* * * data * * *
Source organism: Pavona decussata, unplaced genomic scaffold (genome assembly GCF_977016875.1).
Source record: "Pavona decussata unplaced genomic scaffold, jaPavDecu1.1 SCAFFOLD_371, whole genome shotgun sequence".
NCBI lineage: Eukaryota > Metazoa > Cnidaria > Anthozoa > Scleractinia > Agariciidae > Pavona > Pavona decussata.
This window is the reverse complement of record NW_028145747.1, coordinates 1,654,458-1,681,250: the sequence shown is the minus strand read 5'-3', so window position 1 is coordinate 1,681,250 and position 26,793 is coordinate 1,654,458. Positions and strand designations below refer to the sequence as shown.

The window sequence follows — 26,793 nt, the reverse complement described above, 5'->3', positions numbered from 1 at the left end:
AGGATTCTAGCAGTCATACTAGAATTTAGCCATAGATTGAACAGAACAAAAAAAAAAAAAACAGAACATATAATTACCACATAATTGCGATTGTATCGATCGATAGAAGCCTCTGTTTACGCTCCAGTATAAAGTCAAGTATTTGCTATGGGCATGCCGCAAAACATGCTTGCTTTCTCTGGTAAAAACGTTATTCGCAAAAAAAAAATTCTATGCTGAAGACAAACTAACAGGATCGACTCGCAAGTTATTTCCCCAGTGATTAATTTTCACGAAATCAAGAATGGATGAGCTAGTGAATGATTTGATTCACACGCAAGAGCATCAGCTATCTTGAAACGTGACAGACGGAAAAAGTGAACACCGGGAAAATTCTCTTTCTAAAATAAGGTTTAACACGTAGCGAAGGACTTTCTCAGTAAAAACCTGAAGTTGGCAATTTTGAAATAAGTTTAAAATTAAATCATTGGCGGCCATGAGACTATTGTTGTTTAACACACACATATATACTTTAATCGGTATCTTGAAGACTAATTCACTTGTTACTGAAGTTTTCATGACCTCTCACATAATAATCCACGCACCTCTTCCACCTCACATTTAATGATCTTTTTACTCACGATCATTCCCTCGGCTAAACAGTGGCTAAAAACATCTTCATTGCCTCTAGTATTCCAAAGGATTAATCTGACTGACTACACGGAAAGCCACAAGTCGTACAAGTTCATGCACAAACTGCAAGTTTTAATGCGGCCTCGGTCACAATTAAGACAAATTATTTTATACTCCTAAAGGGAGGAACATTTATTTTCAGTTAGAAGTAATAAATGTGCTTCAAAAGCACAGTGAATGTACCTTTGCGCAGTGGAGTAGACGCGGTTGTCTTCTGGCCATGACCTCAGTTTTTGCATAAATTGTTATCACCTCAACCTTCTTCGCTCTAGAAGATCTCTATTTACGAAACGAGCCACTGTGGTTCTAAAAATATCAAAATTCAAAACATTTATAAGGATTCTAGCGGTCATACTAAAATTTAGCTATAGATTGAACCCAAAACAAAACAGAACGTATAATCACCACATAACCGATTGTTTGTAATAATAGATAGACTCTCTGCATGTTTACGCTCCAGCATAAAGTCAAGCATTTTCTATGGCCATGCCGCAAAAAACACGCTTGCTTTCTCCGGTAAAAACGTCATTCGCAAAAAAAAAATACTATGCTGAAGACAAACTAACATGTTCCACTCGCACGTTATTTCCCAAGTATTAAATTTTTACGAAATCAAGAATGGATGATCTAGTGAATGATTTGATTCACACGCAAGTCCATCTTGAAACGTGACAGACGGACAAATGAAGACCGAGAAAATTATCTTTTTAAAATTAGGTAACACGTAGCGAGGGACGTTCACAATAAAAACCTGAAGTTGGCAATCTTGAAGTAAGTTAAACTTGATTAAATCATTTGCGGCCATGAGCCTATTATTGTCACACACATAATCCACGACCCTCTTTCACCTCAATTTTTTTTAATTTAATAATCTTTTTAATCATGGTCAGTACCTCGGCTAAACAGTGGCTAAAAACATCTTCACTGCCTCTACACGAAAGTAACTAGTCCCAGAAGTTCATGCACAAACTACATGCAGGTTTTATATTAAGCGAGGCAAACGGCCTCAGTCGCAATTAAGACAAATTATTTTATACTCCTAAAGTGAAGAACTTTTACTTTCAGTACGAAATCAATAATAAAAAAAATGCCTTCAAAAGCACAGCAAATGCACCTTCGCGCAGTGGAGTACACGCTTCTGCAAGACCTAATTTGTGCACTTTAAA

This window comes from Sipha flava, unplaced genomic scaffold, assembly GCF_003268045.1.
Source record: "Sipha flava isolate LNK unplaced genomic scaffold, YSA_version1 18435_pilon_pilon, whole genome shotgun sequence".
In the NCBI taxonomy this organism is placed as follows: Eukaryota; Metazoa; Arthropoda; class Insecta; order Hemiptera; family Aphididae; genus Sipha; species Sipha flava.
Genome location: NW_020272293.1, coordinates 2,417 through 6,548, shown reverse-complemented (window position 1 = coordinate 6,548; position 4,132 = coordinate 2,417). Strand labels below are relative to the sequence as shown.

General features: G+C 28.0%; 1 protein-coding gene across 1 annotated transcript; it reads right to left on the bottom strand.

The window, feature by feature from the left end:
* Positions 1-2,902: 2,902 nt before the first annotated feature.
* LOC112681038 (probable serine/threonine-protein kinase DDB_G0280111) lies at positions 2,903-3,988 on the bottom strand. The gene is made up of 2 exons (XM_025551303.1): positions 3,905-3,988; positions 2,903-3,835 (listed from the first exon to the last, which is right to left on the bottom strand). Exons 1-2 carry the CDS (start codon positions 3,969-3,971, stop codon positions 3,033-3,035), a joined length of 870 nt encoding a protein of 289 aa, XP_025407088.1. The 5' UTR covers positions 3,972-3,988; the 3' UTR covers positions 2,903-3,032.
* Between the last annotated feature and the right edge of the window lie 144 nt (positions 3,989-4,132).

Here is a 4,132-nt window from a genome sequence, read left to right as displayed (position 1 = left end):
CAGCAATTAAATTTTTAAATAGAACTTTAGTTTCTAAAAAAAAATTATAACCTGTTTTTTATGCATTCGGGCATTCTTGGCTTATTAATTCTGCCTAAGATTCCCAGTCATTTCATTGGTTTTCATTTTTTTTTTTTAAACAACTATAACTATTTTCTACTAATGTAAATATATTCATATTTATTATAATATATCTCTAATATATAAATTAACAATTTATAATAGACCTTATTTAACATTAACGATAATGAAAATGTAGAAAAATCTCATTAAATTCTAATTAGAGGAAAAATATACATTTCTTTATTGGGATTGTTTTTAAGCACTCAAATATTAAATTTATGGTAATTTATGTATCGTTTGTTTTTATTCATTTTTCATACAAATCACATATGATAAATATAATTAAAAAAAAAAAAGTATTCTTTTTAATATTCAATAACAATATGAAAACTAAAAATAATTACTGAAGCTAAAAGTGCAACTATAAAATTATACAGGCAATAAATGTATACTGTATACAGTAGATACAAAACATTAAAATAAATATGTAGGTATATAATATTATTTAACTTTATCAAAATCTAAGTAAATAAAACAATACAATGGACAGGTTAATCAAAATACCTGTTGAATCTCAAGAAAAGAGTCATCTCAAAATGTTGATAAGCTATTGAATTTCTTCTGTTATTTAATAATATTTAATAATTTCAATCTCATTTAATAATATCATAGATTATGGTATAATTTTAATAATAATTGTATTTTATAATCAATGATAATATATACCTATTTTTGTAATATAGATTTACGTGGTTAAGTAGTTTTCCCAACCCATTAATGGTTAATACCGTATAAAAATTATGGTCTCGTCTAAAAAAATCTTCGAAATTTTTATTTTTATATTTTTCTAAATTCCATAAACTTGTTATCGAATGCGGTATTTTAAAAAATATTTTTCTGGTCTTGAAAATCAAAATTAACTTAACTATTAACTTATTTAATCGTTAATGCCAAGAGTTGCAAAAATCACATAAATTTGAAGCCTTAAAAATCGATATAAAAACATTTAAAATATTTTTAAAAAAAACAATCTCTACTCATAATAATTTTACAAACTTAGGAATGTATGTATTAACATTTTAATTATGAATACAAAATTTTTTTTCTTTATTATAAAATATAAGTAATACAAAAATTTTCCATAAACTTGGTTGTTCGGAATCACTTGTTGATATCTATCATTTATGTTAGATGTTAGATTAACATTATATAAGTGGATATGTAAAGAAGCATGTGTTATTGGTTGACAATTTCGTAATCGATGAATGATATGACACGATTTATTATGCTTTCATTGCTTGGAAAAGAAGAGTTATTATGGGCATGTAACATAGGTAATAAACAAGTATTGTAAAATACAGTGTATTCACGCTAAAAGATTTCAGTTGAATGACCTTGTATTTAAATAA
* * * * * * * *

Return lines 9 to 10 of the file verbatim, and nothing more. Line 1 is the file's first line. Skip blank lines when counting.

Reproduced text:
In the NCBI taxonomy this organism is placed as follows: Eukaryota; Metazoa; Arthropoda; class Insecta; order Hemiptera; family Aphididae; genus Sipha; species Sipha flava.
Genome location: NW_020272293.1, coordinates 2,417 through 6,548, shown reverse-complemented (window position 1 = coordinate 6,548; position 4,132 = coordinate 2,417). Strand labels below are relative to the sequence as shown.